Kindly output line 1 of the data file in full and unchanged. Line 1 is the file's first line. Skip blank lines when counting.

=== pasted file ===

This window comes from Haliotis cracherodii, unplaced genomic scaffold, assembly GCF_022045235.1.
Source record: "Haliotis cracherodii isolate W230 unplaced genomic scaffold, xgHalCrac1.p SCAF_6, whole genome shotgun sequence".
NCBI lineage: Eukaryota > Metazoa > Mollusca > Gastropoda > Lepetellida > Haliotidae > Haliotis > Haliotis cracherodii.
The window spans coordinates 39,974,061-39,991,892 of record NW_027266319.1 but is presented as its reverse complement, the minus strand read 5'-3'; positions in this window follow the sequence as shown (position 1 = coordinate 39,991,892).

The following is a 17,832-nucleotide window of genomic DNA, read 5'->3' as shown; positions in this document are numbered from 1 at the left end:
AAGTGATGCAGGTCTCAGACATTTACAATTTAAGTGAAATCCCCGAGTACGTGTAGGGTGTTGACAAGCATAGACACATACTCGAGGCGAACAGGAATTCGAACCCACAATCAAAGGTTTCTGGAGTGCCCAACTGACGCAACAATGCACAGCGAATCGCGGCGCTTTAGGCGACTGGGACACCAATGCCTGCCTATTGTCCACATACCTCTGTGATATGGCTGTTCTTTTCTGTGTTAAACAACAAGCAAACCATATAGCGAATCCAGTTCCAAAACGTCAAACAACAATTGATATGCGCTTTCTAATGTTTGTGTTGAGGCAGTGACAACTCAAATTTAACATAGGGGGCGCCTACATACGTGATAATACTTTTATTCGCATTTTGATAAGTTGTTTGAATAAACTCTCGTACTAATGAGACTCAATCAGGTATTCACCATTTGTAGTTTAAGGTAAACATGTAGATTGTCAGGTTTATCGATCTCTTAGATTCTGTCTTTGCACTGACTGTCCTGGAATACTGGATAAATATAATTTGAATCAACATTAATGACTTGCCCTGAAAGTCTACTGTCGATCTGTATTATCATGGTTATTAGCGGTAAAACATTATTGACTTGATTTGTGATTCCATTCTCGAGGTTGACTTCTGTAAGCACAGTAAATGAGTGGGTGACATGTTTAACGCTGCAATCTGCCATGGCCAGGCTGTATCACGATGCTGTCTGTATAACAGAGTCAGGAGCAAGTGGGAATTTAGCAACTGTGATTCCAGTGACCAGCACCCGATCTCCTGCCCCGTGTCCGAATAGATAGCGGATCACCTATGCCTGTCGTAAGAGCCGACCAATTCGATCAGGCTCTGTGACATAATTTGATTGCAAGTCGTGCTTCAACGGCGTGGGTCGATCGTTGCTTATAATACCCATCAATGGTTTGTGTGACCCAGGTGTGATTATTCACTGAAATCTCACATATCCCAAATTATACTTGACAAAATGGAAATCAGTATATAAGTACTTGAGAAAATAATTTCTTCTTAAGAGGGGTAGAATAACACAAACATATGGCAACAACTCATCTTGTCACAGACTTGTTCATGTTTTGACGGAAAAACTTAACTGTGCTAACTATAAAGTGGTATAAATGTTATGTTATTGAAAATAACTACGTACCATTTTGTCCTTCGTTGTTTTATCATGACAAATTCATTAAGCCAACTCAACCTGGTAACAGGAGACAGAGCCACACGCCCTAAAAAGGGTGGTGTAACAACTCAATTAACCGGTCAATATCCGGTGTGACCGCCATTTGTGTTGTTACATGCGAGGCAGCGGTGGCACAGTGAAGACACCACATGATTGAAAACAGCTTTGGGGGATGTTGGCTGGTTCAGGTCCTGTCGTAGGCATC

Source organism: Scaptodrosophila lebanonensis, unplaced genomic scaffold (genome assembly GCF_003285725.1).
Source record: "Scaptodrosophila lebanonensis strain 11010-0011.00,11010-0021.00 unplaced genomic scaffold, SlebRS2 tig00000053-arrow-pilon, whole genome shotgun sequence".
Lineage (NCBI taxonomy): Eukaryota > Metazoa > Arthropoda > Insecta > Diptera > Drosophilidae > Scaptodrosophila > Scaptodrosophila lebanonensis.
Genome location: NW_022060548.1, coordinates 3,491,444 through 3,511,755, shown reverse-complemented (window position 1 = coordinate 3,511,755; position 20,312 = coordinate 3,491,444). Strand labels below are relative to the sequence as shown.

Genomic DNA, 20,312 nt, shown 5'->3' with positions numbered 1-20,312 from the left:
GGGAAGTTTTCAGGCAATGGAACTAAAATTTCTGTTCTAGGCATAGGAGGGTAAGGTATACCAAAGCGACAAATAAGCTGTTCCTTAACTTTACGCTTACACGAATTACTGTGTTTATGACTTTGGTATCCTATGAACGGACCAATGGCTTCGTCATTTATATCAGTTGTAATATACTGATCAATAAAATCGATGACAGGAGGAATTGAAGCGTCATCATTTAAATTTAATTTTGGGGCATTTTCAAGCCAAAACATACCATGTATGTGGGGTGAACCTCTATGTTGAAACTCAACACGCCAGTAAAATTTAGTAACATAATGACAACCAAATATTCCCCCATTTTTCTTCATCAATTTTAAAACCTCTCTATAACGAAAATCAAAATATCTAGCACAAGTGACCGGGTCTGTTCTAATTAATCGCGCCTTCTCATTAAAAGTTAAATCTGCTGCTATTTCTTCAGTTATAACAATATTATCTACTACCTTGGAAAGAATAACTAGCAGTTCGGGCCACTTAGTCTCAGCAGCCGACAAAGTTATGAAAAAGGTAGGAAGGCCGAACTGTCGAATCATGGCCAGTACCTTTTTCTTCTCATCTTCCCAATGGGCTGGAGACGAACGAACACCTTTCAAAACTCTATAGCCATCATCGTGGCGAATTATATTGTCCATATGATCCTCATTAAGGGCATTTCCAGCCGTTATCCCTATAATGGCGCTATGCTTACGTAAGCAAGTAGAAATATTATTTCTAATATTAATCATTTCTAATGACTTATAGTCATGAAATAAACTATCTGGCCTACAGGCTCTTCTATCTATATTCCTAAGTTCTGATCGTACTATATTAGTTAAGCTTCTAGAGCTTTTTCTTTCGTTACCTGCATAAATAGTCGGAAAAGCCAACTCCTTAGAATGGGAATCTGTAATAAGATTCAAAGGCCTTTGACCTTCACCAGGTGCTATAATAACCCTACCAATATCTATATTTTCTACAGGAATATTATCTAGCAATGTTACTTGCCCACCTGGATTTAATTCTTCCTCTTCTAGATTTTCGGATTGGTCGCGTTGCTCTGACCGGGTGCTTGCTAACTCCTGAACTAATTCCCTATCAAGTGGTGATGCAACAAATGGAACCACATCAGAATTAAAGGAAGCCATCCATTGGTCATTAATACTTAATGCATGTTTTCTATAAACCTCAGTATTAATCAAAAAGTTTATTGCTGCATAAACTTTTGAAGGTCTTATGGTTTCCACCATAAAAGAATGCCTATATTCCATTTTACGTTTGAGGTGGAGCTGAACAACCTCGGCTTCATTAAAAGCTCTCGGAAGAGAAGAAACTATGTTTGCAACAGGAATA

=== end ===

This window comes from Haliotis cracherodii, unplaced genomic scaffold, assembly GCF_022045235.1.